‘Middle cities’ residents deserve the same economic opportunities as Bostonians

Printed from: https://newbostonpost.com/2016/04/15/middle-cities-residents-deserve-the-same-economic-opportunities-as-bostonians/

A Brookings Institution study made headlines in January when it found that Boston has the worst income inequality of any major American city. In doing so, the study obscured the far more punishing reality of Massachusetts cities outside Boston, which have seen far less economic growth and today resemble the worst-hit parts of Rhode Island more than they do Greater Boston.

Springfield ranked 64th for income inequality in that Brookings study. It fared better than Boston because its anemic economic growth means there is little difference in how the bottom and top earners have fared. The city is less unequal than Boston because it faces increasingly concentrated poverty.

The trends in Springfield are not that different from the rest of the middle cities – 14 older Massachusetts cities mostly outside the Boston area. In 1979, the “middle cities’” per-capita income was 82 percent of the state average. By 2009, that number had fallen to 53 percent. Unemployment in some of the cities is twice the rate found in the Boston area.

Middle cities’ woes continue despite significant state aid. Two-thirds of Massachusetts’ 351 communities get less than 15 percent of their funding from the Commonwealth, but a recent Pioneer Institute study found that nearly half of middle cities’ revenues come from the Commonwealth.

The Commonwealth provides more than half of the local revenue base in four of the cities, and that rises to over two thirds for Lawrence. Almost 40 percent of all local aid goes to the middle cities, which make up less than 18 percent of Massachusetts’ population.

Clearly, the current state policy of simply sending money to the middle cities is not moving them in the right direction. While the Commonwealth has moral and political reasons for directing disproportionate local aid to these cities, this approach has failed to reverse a number of troubling trends.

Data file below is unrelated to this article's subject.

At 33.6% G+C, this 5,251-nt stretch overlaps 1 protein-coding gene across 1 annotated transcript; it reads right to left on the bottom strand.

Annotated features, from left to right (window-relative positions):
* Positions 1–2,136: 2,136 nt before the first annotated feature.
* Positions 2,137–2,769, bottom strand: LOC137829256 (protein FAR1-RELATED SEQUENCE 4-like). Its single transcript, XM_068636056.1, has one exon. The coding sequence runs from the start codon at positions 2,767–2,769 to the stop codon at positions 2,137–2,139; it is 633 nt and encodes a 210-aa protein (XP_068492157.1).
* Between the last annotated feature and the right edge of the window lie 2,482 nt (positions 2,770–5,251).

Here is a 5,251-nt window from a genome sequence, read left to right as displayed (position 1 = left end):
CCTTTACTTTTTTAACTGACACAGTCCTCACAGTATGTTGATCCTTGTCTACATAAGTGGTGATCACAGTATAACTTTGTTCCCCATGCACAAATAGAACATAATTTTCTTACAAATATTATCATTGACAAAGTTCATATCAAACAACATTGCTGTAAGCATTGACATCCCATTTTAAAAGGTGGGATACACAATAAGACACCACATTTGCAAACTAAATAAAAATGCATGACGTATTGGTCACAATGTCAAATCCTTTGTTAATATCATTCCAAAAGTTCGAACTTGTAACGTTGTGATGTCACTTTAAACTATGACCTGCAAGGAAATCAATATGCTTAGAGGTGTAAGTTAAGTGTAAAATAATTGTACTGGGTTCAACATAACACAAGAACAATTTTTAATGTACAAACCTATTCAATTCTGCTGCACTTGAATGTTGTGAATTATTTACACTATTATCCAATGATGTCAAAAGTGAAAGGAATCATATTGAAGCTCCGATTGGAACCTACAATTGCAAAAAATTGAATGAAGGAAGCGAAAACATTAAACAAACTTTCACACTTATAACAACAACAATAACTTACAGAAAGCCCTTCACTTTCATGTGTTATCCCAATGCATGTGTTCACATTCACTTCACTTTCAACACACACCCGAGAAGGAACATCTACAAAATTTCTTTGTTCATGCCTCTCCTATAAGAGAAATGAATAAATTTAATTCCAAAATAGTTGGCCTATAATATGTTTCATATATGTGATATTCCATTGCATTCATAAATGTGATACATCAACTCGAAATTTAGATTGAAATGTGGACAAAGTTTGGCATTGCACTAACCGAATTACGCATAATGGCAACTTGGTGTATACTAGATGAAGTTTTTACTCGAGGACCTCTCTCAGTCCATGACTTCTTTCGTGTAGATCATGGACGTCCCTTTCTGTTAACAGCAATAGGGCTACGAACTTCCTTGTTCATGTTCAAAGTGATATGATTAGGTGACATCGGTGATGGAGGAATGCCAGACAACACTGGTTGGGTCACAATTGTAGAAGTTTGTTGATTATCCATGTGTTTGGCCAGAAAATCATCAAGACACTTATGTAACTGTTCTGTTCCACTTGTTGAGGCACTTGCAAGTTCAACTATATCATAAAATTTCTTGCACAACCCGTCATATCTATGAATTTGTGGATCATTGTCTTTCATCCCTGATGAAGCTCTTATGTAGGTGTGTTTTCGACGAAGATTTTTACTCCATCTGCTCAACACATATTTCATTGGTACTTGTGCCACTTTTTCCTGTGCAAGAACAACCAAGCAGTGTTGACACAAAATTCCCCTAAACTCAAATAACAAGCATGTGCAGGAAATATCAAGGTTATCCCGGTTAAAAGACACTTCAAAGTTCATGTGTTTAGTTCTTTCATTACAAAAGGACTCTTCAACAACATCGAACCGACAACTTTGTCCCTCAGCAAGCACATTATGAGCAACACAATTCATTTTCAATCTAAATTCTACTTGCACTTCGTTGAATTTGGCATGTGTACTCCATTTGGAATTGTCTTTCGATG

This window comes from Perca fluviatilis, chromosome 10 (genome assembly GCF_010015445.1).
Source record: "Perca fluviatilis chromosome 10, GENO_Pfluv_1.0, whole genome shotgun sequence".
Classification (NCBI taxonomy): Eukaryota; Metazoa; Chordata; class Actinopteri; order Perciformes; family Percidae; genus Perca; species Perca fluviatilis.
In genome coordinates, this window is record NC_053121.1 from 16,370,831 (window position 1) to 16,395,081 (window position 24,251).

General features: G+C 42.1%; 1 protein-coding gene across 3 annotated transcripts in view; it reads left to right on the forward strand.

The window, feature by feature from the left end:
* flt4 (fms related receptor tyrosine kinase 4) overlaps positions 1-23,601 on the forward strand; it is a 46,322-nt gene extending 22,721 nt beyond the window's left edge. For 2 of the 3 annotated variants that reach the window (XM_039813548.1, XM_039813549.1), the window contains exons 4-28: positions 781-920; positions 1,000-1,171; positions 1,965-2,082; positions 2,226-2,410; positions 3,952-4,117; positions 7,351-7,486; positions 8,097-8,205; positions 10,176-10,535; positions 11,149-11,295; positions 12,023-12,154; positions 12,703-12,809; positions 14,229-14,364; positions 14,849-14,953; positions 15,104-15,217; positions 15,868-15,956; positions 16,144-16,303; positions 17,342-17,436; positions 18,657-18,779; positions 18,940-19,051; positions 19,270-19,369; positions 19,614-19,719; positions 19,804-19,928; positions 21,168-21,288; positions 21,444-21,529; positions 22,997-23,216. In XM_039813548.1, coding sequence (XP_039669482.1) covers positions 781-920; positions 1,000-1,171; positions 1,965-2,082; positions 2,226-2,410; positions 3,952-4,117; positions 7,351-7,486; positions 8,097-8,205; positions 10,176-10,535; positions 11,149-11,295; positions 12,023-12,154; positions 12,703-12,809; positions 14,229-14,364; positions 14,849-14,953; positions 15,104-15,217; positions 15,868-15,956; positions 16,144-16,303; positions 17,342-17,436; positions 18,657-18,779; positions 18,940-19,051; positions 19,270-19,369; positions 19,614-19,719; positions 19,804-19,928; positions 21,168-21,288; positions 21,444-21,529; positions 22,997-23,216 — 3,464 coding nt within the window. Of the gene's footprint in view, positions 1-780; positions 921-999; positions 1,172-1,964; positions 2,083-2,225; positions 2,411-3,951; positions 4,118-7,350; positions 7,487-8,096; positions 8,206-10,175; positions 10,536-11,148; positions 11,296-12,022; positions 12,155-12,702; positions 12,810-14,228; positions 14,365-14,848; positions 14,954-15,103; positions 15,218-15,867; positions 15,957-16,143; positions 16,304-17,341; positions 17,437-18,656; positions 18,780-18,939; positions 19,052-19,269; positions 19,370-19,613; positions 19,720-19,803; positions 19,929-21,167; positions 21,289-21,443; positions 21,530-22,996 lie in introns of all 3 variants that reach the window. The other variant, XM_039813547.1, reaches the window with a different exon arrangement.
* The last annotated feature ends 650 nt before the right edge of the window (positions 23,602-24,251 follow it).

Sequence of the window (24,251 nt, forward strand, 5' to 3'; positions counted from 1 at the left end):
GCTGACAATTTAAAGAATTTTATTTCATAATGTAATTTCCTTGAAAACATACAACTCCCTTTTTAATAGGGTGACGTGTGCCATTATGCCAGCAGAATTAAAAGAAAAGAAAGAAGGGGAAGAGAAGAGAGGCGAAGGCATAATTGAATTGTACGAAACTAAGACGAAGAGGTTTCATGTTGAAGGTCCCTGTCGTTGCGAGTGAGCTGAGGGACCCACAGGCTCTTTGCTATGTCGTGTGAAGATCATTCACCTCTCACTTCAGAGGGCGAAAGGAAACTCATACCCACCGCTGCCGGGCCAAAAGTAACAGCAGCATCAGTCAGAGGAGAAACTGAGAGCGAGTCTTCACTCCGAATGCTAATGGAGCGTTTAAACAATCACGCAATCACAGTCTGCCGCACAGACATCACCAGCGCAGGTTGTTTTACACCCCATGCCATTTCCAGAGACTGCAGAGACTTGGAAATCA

A new approach is needed to unlock our cities’ potential. An effective solution will take more than money; it will require a partnership with the state and real commitments by communities to modernize their schools, policing strategies, regulatory practices and fiscal management.

Pioneer proposes redirecting excess money in the Massachusetts Convention Center Fund (MCCF) to create an Infrastructure Investment Fund (IIF) of $20 million annually to improve infrastructure and jumpstart economic activity in parts of the state that have not benefited from Greater Boston’s boom. Derived from surplus hotel taxes and various fees, the IIF would support investments in middle cities and disadvantaged neighborhoods of Cambridge and Boston each year between 2017 and 2034.

The IIF would be combined with state grants and technical assistance, and offered as a package to cities enacting education, public safety, economic development and fiscal management reforms. Municipal participation would be voluntary; the Commonwealth would make large infrastructure investments in cities that energetically commit to modernizing the delivery of critical public services.

The IIF will not hamstring the Massachusetts Convention Center Authority (MCCA). Even under a scenario that uses far more conservative revenue projections than those the MCCA used in support of a proposal to expand the Boston Convention and Exhibition Center, the MCCF balance will increase each year notwithstanding the annual $20 million draw and the authority’s annual expenses.

Middle cities’ residents, who deserve the same economic opportunities as their Boston-area counterparts, and Massachusetts taxpayers, who currently shoulder much of the burden for the cities’ operation, both have a vested interest in revitalizing these communities. It’s time for the state to invest in infrastructure and create incentives to modernize public services in municipalities across the Commonwealth.

Jim Stergios

Jim Stergios

Jim Stergios is Executive Director of Pioneer Institute, a Boston-based think tank. Read his past columns here.